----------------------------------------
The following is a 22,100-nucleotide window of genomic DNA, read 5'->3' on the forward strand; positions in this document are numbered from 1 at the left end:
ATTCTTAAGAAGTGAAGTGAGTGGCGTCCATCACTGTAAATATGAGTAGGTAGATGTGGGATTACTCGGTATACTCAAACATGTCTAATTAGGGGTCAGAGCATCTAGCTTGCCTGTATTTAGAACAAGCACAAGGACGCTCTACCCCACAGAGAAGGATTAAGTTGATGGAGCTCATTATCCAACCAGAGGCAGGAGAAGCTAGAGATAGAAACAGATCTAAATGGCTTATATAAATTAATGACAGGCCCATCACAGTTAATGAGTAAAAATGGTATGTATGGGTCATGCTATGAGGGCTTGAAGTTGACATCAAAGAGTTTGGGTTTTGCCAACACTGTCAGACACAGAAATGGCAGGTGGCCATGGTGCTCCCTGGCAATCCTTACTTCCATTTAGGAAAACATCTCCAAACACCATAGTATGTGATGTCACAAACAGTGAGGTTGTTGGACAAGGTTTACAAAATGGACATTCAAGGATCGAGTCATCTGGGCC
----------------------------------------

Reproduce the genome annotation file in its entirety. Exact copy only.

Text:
The following is a 22,100-nucleotide window of genomic DNA, read 5'->3' on the forward strand; positions in this document are numbered from 1 at the left end:
ATTCTTAAGAAGTGAAGTGAGTGGCGTCCATCACTGTAAATATGAGTAGGTAGATGTGGGATTACTCGGTATACTCAAACATGTCTAATTAGGGGTCAGAGCATCTAGCTTGCCTGTATTTAGAACAAGCACAAGGACGCTCTACCCCACAGAGAAGGATTAAGTTGATGGAGCTCATTATCCAACCAGAGGCAGGAGAAGCTAGAGATAGAAACAGATCTAAATGGCTTATATAAATTAATGACAGGCCCATCACAGTTAATGAGTAAAAATGGTATGTATGGGTCATGCTATGAGGGCTTGAAGTTGACATCAAAGAGTTTGGGTTTTGCCAACACTGTCAGACACAGAAATGGCAGGTGGCCATGGTGCTCCCTGGCAATCCTTACTTCCATTTAGGAAAACATCTCCAAACACCATAGTATGTGATGTCACAAACAGTGAGGTTGTTGGACAAGGTTTACAAAATGGACATTCAAGGATCGAGTCATCTGGGCC